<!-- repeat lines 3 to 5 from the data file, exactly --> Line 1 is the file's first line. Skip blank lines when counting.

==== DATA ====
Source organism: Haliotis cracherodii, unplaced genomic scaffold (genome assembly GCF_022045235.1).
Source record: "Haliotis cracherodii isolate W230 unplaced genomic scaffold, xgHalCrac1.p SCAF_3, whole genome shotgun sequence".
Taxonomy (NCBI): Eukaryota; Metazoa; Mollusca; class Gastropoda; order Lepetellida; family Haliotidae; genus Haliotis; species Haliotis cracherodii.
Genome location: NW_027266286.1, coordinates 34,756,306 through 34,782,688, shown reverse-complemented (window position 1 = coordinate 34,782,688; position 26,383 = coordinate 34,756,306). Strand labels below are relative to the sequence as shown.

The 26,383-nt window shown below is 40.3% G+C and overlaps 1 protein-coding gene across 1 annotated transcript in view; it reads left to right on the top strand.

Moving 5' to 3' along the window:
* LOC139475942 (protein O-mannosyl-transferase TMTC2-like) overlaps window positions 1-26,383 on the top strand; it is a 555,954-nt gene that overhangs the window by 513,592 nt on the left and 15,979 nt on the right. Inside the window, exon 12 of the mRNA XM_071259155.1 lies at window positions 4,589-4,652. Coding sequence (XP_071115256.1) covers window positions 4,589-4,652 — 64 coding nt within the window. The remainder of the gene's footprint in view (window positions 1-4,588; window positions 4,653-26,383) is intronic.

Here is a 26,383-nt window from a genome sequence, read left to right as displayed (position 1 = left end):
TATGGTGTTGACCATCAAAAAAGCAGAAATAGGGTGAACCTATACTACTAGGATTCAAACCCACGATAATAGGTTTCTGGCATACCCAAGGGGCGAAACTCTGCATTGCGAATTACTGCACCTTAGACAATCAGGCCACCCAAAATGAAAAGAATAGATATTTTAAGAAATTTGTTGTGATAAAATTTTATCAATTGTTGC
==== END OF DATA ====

Taxonomy (NCBI): Eukaryota; Metazoa; Mollusca; class Gastropoda; order Lepetellida; family Haliotidae; genus Haliotis; species Haliotis cracherodii.
Genome location: NW_027266286.1, coordinates 34,756,306 through 34,782,688, shown reverse-complemented (window position 1 = coordinate 34,782,688; position 26,383 = coordinate 34,756,306). Strand labels below are relative to the sequence as shown.

The 26,383-nt window shown below is 40.3% G+C and overlaps 1 protein-coding gene across 1 annotated transcript in view; it reads left to right on the top strand.